In our feature on keeping your self-published manuscripts and book materials safe, we are looking at various ways a writer can safeguard their writing and keep their work safe, offline and online.
Wikipedia tells us that encryption is the process of encoding messages or information in such a way that only authorized parties can read it, and Search Security states that Encryption is the conversion of electronic data into another form, called ciphertext, which cannot be easily understood by anyone except authorized parties.
Should every self-published writer encrypt their work? It could be a minefield for writers who are not web-savvy and even for those who are! Take a look at the information about encryption technology and how to encrypt your machines from Colin Tankard, Managing Director of data security company Digital Pathways and then decide for yourself if you want to encrypt your machines!
Any device can be encrypted and this is done by a third party programme that can either be purchased to gain access to higher levels of encryption or by using one of the many freely downloadable versions for private individuals or companies accepting a lower level of encryption technology. Also, many PCs today come equipped with encryption the most common being BITLocker that the user can activate at any time, but frequently users do not bother. The benefit of encrypting a device is that the data remains protected should the hard drive be removed. Obviously if the user has employed weak passwords then the encryption could be by-passed by guessing the password.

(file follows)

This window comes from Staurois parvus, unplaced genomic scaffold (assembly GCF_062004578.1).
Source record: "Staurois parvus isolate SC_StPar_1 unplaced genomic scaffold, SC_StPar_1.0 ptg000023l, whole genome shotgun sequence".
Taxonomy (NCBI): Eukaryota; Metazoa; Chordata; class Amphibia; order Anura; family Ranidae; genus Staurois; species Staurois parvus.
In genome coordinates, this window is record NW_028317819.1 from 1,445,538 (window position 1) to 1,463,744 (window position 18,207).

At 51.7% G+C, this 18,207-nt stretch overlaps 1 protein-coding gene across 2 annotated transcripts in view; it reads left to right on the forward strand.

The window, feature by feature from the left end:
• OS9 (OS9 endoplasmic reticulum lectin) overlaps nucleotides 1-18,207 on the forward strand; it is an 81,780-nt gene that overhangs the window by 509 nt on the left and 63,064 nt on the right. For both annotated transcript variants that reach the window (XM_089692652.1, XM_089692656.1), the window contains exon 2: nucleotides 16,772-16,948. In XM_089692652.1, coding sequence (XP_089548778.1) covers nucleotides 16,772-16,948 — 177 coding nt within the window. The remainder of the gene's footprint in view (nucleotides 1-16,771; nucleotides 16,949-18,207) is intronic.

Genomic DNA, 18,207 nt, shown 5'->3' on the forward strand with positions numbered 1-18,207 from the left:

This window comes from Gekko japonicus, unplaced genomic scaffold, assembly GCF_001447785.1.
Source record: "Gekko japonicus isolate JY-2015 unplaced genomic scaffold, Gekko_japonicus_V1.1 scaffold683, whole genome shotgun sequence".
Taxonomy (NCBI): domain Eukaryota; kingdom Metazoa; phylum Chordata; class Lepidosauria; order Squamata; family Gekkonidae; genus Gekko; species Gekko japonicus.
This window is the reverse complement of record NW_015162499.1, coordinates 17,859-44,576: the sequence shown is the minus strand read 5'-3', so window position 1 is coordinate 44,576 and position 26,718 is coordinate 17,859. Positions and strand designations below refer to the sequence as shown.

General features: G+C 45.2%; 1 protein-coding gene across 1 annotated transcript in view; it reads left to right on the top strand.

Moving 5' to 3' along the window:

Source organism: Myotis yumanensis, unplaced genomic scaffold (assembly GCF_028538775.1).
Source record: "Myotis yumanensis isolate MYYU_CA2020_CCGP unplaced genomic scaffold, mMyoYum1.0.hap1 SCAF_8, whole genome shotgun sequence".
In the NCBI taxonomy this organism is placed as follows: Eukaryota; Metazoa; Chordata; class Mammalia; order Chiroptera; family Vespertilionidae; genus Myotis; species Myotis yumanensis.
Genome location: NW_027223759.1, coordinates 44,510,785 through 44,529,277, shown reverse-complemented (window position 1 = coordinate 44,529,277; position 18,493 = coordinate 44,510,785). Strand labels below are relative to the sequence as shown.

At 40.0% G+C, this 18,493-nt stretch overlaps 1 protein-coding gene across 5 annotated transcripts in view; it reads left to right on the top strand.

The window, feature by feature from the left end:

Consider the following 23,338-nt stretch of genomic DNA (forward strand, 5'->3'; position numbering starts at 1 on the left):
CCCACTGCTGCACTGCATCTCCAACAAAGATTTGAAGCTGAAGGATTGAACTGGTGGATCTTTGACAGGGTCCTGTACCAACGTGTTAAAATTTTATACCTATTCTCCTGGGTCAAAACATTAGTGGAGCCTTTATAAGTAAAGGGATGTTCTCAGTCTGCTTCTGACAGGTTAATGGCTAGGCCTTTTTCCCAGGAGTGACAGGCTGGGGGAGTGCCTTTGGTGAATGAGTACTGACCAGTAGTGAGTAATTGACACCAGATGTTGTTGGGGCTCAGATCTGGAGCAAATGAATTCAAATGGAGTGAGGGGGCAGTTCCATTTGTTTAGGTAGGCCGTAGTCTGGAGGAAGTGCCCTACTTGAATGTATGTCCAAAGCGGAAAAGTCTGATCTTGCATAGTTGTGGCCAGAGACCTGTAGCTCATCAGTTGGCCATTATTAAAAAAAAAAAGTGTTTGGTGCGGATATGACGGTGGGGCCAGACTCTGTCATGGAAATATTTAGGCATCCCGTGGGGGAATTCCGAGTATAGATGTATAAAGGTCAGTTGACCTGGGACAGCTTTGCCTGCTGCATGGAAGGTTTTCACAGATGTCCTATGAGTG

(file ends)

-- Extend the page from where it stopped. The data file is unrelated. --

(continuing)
I recommend using an encrypted memory stick – a good provider of these is Iron Key, Frank Morey
Also backup on your removable drive. Colin advises that if you are using an encryption programme on your device there will be options that enable you to either have any removable device connected in order to automatically be encrypted. Or you can selectively have files encrypted and moved to the removal device in an encrypted format. This is exactly the same process if you are backing up data to a mass storage device, network attached storage or even the cloud.